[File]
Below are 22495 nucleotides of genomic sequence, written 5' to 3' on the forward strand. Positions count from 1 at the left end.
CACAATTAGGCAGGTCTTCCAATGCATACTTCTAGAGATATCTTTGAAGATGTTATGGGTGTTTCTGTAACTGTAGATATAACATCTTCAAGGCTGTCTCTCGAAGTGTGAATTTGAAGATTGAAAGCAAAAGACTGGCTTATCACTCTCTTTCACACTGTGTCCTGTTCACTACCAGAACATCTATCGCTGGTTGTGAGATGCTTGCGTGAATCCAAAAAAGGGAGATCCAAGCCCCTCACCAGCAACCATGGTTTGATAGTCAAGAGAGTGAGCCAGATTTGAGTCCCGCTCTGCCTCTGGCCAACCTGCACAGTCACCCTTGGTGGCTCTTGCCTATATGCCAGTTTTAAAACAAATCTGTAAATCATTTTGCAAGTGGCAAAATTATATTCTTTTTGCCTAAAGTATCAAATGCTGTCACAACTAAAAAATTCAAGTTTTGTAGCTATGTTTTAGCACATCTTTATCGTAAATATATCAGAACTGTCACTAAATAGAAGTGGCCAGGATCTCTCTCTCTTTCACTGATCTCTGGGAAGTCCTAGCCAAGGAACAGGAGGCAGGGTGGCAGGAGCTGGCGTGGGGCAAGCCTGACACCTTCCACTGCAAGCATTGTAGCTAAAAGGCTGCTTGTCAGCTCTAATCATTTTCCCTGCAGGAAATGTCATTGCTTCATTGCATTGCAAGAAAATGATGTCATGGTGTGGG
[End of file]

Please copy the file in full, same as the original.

Below are 22495 nucleotides of genomic sequence, written 5' to 3' on the forward strand. Positions count from 1 at the left end.
CACAATTAGGCAGGTCTTCCAATGCATACTTCTAGAGATATCTTTGAAGATGTTATGGGTGTTTCTGTAACTGTAGATATAACATCTTCAAGGCTGTCTCTCGAAGTGTGAATTTGAAGATTGAAAGCAAAAGACTGGCTTATCACTCTCTTTCACACTGTGTCCTGTTCACTACCAGAACATCTATCGCTGGTTGTGAGATGCTTGCGTGAATCCAAAAAAGGGAGATCCAAGCCCCTCACCAGCAACCATGGTTTGATAGTCAAGAGAGTGAGCCAGATTTGAGTCCCGCTCTGCCTCTGGCCAACCTGCACAGTCACCCTTGGTGGCTCTTGCCTATATGCCAGTTTTAAAACAAATCTGTAAATCATTTTGCAAGTGGCAAAATTATATTCTTTTTGCCTAAAGTATCAAATGCTGTCACAACTAAAAAATTCAAGTTTTGTAGCTATGTTTTAGCACATCTTTATCGTAAATATATCAGAACTGTCACTAAATAGAAGTGGCCAGGATCTCTCTCTCTTTCACTGATCTCTGGGAAGTCCTAGCCAAGGAACAGGAGGCAGGGTGGCAGGAGCTGGCGTGGGGCAAGCCTGACACCTTCCACTGCAAGCATTGTAGCTAAAAGGCTGCTTGTCAGCTCTAATCATTTTCCCTGCAGGAAATGTCATTGCTTCATTGCATTGCAAGAAAATGATGTCATGGTGTGGG